As for myself, this new job I signed up for came with some requirements I was not prepared for. I was expected to be alert and focused for nearly 8 straight hours. My day job is helping adults with developmental disabilities gain employment. The way the program runs, and apparently the way many programs run, is on the absolute minimum of staff possible. Everything is about "numbers" meaning we have to keep the correct staff to person served ratio constantly. There are no traditional breaks, and I get a paid "lunch-half" as long as "numbers are good." I was so mentally exhausted for the whole first month or more that I had to come home and take a nap. Every single day.

I didn't really take it all in and process it until last Wednesday, when the Board Certified Veterinary Behaviorist we saw was an advocate for my dog. All the stress I was experiencing accumulated and it reflected on my dog. Not only were we both having a difficult time coping with all these changes, but I started to fail her in pretty big ways. I put her in situations I knew she couldn't handle, because I thought for a few weeks that increasing her physical exercise would help the situation, or that just enough stimulation in general would tire her out. Bailey was thrown into situation after situation that sent her over threshold, in an honest (but half-brained) attempt to help her. She became a dog I had never known. Her dog reactivity threshold was so low she couldn't even see a dog down the block without staring, circling, and wuffing. (As previously mentioned, this is a dog who had successfully competed in obedience and agility for years, with nary a glimpse of reactivity.) Going over threshold nearly every single day meant that she never really "came down" from that adrenaline high. She then developed separation anxiety. To the point that on multiple occasions she was howl/scream/barking for hours on end and there was nothing I could do about it, because I had to be at work.

So we had to make changes. I accepted the fact that we'd all be staying in more, in the bedroom. I sent Bailey to stay with my mom a couple of times in order to let her actually relax for an extended period of time. And I gave myself a break. I really didn't have to do ALL THE THINGS after all. I took more frequent trips back to my happy-place-home-land with the dogs. Just to breathe in the fresh air and hear familiar sounds.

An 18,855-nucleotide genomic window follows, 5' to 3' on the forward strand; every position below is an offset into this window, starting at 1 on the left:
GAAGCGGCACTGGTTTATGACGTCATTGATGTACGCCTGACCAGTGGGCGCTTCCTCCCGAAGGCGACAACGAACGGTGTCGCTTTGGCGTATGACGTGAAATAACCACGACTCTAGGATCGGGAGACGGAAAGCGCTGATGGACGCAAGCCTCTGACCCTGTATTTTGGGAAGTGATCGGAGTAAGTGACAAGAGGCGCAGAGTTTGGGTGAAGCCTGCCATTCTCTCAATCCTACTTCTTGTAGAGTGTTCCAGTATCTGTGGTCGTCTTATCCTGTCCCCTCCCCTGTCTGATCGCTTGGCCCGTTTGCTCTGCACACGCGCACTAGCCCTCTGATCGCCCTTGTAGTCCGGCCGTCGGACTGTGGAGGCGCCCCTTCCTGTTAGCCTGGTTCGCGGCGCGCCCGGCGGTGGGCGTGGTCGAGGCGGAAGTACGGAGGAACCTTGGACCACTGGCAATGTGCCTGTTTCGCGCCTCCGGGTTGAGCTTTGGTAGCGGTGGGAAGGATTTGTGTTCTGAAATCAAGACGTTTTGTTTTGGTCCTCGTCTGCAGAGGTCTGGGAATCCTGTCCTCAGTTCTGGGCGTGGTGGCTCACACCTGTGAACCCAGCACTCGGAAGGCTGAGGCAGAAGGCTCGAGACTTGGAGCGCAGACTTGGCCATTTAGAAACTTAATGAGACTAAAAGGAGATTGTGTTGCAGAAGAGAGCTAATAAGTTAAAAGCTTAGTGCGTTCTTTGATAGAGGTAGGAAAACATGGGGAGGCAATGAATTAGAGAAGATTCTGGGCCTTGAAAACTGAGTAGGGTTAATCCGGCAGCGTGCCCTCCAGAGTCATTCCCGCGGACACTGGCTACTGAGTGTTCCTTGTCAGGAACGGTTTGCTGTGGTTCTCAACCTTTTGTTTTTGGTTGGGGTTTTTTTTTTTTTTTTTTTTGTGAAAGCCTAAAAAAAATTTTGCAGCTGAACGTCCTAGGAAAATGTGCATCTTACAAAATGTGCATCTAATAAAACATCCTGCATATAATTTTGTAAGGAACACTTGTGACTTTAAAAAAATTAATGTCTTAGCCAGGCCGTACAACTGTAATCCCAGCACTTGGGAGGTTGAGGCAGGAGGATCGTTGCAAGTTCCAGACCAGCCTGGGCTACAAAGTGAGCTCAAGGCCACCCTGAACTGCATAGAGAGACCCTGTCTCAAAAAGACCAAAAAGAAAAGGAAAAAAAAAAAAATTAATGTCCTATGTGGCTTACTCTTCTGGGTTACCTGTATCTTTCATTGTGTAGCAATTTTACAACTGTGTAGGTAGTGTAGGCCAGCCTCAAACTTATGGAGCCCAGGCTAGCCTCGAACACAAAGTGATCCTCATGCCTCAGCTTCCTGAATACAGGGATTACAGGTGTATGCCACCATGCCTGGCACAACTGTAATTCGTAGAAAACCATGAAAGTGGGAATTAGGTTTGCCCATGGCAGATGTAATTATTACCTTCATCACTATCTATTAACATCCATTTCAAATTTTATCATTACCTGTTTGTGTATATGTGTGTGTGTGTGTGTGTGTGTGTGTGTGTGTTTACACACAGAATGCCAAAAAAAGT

Buzz enjoys just walking through the tall grass.
Last Wednesday, Bailey and I saw Dr. Duxbury. It was the most relaxing and enjoyable learning experience I've had in a while. We got some homework, some different advice, and a new medication to try on an as needed basis. Bailey and I even did a bit of work last night out in public and she was awesome, because our brains were in the right place. When she told me she'd had enough of working, I listened and took her home. 

Life has been a lot better these last two weeks. It has slowed down to a bearable pace, and we've been able to enjoy it. I knew city life would be hard for us, but I had no idea just how hard until it really hit me like a ton of bricks. We're moving past it and hopefully I've learned enough from it to help us all cope a whole lot better, at least until a living situation where we aren't exposed to so much stimulus, is found.
We are really trying to embrace city life. This was taken on our front retaining wall.